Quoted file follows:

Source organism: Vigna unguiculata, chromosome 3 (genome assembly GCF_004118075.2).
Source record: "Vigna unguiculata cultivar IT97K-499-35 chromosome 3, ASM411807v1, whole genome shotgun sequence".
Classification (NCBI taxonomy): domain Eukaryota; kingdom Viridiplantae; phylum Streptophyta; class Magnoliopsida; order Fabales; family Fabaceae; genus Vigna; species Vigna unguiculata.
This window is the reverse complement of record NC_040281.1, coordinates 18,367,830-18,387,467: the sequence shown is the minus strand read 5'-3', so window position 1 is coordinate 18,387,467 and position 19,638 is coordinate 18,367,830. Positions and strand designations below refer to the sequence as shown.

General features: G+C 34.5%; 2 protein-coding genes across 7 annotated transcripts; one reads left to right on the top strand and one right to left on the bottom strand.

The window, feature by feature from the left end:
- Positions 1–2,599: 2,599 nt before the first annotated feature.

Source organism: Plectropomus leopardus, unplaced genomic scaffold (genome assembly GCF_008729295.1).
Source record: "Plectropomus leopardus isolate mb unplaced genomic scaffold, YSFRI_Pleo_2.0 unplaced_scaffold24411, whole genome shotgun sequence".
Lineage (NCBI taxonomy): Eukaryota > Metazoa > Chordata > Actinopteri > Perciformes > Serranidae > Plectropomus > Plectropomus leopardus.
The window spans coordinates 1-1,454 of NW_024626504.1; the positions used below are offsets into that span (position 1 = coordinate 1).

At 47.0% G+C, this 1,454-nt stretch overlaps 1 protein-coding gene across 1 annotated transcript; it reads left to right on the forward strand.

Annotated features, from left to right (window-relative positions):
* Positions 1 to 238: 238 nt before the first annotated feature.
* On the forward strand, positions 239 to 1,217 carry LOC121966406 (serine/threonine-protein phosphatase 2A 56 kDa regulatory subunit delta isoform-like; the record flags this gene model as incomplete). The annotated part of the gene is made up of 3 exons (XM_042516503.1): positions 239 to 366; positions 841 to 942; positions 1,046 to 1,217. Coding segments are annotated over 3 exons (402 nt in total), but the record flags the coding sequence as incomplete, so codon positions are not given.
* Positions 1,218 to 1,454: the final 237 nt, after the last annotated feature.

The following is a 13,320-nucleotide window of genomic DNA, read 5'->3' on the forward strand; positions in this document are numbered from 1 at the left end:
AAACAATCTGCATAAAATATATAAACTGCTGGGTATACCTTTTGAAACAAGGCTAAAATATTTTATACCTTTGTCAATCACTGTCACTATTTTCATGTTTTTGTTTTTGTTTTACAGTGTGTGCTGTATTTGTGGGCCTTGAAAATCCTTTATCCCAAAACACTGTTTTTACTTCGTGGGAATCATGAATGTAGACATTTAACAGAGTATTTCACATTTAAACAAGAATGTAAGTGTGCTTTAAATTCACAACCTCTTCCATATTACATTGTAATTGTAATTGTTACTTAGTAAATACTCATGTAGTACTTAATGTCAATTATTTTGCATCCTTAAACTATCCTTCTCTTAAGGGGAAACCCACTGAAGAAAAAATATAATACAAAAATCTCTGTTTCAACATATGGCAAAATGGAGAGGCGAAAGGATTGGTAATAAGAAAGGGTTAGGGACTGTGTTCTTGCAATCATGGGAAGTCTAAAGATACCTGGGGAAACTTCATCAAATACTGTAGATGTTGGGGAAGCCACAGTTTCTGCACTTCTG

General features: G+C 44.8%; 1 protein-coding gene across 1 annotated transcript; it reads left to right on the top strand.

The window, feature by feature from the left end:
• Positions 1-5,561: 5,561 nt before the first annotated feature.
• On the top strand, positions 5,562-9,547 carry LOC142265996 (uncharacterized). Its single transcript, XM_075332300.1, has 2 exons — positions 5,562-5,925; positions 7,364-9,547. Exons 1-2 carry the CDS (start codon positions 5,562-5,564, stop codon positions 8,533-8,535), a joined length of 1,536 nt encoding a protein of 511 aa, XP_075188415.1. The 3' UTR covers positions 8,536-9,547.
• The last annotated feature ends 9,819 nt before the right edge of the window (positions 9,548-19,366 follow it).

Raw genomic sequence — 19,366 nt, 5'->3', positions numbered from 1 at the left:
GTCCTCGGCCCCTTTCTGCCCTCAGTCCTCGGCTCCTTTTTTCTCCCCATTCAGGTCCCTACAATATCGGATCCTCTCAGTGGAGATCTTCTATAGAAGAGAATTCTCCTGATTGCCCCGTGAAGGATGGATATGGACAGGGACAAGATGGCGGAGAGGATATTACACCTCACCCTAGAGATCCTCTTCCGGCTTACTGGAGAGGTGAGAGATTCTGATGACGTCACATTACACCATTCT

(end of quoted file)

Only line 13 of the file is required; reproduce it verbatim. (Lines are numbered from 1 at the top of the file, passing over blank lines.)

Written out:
Annotated features, from left to right (window-relative positions):